NASA’s twin robot geologists – the Mars Exploration Rovers – left Earth on an incredible one-way journey to the red planet on 10 June 2003 and touched down on Mars on 3 and 24 January 2004. Their aim is to search for, and characterise, a wide range of rocks and soils that hold clues to past water activity and geological features on Mars. The landing sites of the Gusev Crater and Meridiani Planum were carefully chosen because scientists believed these provided the best chance of finding evidence of water. The Gusev Crater is believed to have been a former great lake in a giant impact crater and the Meridiani Planum is believed to be rich in minerals.

Fig. 4. Stowed in the nose cone of this Delta II rocket, the Mars Exploration Rover, blasts off from the Kennedy Space Center in Florida. Its destination: the planet Mars. ©Courtesy NASA/JPL-Caltech.

Spirit and Opportunity were armed with highly sophisticated tools including:  

  • A rock abrasion tool: this is effectively a geological hammer for removing dusty and weathered rock surfaces and exposing fresh material for examination by onboard instruments. A special magnet was added to each rover for collecting magnetic dust particles.
Fig. 5. Rock Abrasion Tool in use. ©Courtesy NASA/JPL-Caltech

Spirit’s rock abrasion tool in use.  

  • Three spectrometers: a Mössbauer spectrometer for close-up investigations of the mineralogy of iron-bearing rocks and soils; a miniature thermal emission spectrometer for identifying promising rocks and soils for closer examination and the processes that formed Martian Rocks; and an alpha particle X-ray spectrometer for analysis of the abundances of elements that make up rocks and soils.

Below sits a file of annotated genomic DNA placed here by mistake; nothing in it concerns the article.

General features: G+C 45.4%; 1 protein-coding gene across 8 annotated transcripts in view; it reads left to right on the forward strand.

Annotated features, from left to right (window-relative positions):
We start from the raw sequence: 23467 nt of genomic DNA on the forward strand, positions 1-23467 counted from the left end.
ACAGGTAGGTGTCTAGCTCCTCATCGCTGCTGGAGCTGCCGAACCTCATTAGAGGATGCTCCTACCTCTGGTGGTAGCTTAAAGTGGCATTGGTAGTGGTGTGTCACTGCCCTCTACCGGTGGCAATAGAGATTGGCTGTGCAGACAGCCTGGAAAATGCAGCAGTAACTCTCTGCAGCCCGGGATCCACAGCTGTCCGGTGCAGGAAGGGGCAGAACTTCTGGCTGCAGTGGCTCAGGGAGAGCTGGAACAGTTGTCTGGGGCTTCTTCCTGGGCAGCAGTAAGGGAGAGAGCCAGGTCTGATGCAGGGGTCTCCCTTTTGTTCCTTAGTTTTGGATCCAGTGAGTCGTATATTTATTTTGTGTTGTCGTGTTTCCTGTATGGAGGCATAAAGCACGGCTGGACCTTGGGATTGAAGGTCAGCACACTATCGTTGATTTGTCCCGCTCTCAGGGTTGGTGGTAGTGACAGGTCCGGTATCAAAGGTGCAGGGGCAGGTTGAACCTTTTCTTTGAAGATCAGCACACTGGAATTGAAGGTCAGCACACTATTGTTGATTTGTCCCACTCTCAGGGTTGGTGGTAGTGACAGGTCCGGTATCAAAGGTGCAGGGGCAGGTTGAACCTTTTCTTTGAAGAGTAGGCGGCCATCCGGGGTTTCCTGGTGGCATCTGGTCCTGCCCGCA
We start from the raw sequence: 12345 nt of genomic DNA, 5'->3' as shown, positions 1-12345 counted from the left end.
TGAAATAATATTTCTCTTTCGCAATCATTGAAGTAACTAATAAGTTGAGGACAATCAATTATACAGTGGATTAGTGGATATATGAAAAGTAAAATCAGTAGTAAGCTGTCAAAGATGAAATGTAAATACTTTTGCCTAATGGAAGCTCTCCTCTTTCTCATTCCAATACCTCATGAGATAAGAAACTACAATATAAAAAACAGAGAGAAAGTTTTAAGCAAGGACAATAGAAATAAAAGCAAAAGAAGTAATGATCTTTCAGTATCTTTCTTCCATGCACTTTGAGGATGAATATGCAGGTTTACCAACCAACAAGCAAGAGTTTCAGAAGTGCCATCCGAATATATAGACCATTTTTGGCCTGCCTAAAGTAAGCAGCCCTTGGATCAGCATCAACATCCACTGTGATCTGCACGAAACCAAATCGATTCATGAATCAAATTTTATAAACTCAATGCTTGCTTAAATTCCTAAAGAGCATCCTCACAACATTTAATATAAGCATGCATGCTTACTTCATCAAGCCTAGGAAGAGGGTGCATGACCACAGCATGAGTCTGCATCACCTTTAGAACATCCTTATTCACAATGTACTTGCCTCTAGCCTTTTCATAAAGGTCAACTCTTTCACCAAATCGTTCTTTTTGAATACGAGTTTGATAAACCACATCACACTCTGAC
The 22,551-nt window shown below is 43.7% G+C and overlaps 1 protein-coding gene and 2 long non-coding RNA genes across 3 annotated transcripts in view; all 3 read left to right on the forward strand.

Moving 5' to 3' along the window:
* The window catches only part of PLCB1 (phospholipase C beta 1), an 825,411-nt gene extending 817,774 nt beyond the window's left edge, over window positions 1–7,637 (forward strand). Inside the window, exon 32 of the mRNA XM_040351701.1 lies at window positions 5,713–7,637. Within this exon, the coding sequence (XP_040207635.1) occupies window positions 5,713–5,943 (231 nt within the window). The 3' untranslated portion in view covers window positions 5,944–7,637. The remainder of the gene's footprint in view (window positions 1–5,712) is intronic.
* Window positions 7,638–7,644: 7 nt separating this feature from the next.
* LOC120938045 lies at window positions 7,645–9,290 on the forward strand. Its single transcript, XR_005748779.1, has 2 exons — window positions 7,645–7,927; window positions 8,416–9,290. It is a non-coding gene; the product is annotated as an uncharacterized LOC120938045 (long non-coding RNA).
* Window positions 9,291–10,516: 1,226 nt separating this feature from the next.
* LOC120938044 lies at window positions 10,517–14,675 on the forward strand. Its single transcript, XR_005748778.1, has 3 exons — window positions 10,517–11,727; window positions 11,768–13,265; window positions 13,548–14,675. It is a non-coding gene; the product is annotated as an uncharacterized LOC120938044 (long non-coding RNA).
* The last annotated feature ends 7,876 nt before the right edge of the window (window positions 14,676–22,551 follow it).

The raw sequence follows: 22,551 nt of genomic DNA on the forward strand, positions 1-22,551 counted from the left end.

• A powerful microscope: each rover was also fitted with a small but powerful microscope. This, of course, is the geologist’s field lens, but is much more powerful, enabling high-resolution images to be beamed back to Earth.

The original goal set by NASA was for each robot to drive up to 40m in a single day for a total lifetime journey of up to 1km, but both of these goals have already been far exceeded. Every time it looks like the battery life of Spirit and Opportunity is starting to decline, they receive a sudden power boost, believed to be caused by winds blowing dust off their solar panels, resulting in the recharging of their batteries. However, the presence of huge dust storms during July and August 2007 blocked sunlight from the robot’s solar panels and NASA has become worried that they will lose the ability to keep themselves warm. This could result in damage to the electrical components by freezing. However, while waiting for the dust to clear, Spirit witnessed ripples forming in the sand beneath its robotic arm.